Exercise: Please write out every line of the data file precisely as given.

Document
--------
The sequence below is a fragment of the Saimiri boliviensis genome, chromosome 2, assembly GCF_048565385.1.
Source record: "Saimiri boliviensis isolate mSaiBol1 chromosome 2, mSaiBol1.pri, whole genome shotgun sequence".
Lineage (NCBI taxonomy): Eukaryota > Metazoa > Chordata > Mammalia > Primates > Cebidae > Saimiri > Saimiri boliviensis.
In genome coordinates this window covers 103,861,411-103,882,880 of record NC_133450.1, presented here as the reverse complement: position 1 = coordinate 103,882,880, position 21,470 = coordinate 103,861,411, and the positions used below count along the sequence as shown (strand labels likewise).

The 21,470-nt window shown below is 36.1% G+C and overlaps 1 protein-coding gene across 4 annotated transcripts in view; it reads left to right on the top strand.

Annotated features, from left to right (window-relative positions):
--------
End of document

The sequence below is a fragment of the Saimiri boliviensis genome, chromosome 2, assembly GCF_048565385.1.
Source record: "Saimiri boliviensis isolate mSaiBol1 chromosome 2, mSaiBol1.pri, whole genome shotgun sequence".
Lineage (NCBI taxonomy): Eukaryota > Metazoa > Chordata > Mammalia > Primates > Cebidae > Saimiri > Saimiri boliviensis.
In genome coordinates this window covers 103,861,411-103,882,880 of record NC_133450.1, presented here as the reverse complement: position 1 = coordinate 103,882,880, position 21,470 = coordinate 103,861,411, and the positions used below count along the sequence as shown (strand labels likewise).

The 21,470-nt window shown below is 36.1% G+C and overlaps 1 protein-coding gene across 4 annotated transcripts in view; it reads left to right on the top strand.

Annotated features, from left to right (window-relative positions):